6. RISK MITIGATION – Drawing upon a wider pool of “on the job” expertise has, in Ben’s words, “steered projects around potholes that previously we’d have driven straight into. We always used to say ‘in hindsight we’d have done this or that’ … Project Management is as close as you get to foresight.”

7. BETTER SEIZING OF OPPORTUNITIES – Often better processes and systems are indentified by Project Managers, who rather than being mired in the day to day management of tasks and production are leading projects from a higher viewpoint. Huge efficiencies can be made by simply identifying and implementing a better way of doing what you set out to do. Flexibility is one of the key strengths of your Project Management Office.

8. FUTURE PROOFING – The Project Management Office becomes a library of information that can be referenced on future projects, creating a viral spread of efficiencies across all aspects of the business – right now and on future projects.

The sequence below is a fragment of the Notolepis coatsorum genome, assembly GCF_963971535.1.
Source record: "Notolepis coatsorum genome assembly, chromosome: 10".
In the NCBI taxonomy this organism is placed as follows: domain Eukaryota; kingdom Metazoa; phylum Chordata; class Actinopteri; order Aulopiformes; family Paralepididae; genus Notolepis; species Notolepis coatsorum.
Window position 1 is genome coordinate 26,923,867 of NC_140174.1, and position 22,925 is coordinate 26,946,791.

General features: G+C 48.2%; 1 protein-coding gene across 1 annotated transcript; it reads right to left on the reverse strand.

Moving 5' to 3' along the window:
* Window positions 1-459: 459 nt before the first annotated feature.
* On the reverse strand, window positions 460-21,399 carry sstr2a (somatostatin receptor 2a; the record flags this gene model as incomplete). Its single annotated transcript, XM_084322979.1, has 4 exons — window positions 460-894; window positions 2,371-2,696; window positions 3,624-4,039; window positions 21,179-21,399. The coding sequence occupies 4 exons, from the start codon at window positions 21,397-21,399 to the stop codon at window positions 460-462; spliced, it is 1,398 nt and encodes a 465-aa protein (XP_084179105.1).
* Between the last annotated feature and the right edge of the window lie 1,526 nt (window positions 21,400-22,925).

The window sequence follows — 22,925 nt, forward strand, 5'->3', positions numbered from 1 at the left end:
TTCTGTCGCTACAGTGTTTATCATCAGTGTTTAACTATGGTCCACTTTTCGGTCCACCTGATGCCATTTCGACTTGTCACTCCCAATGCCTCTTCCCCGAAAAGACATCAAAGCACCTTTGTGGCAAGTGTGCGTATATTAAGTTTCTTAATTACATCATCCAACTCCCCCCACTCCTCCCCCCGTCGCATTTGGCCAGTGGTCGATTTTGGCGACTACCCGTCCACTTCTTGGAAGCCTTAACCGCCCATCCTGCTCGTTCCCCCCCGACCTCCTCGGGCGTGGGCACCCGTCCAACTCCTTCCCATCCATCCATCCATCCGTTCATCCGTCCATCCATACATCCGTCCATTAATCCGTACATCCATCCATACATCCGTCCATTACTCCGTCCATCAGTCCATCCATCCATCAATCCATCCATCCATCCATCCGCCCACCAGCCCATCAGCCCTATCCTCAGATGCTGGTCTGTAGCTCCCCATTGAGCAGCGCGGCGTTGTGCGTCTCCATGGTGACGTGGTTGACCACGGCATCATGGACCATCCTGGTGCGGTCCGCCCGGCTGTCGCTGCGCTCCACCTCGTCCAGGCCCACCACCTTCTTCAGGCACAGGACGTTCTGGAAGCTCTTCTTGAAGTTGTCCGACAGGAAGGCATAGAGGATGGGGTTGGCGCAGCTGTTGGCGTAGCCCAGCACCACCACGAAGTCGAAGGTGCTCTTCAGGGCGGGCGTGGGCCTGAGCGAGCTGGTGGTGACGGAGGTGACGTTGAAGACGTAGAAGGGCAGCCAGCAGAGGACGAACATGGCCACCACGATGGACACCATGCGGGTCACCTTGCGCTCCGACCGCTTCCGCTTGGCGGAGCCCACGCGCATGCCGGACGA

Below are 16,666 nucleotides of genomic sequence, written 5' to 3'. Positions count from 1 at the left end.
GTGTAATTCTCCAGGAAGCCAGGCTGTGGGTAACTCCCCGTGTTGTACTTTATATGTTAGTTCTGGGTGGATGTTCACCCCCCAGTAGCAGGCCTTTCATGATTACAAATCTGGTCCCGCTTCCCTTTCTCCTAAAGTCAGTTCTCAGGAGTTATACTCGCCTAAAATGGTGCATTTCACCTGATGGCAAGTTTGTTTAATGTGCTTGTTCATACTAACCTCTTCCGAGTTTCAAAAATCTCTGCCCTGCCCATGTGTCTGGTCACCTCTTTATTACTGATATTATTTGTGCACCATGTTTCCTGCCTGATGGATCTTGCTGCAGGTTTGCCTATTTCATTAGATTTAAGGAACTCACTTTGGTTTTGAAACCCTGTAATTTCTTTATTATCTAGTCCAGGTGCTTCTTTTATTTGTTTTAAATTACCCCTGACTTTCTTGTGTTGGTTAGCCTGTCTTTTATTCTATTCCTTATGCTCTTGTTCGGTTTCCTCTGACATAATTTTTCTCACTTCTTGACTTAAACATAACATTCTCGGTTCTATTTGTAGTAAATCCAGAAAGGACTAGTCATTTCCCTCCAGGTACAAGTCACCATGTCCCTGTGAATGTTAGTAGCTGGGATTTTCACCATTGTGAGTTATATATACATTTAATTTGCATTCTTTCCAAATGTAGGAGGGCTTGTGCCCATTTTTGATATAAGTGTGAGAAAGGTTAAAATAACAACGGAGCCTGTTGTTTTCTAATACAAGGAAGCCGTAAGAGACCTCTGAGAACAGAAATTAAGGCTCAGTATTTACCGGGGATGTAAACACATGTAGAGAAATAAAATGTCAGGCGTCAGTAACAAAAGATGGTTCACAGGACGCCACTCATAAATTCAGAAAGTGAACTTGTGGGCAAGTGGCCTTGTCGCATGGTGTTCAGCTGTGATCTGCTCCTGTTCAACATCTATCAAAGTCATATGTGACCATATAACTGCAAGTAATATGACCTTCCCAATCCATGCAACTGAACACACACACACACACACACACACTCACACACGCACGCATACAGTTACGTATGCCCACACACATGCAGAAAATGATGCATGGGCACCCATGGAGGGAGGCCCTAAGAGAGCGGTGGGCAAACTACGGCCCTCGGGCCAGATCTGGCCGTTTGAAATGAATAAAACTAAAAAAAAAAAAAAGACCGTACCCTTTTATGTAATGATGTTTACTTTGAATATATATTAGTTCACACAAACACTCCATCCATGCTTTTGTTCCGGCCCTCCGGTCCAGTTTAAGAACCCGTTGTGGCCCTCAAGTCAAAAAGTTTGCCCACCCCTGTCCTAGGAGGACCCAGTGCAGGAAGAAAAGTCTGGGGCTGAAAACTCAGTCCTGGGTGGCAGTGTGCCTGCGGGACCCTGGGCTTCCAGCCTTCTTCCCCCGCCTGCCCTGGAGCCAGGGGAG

It is that last point that excites our friend Ben the most, and is the reason for the cloak of anonymity. Five years ago, the business was reasonably successful, but the writing was on the wall, costs were spiralling, bigger players were eating into his clientele, his company’s structures and systems were out of date and struggling to meet customer expectations. His staff clocked in and clocked out but didn’t really leave much of their DNA on the business. The medium term future was a worry – the long term future was a bleak projection at best.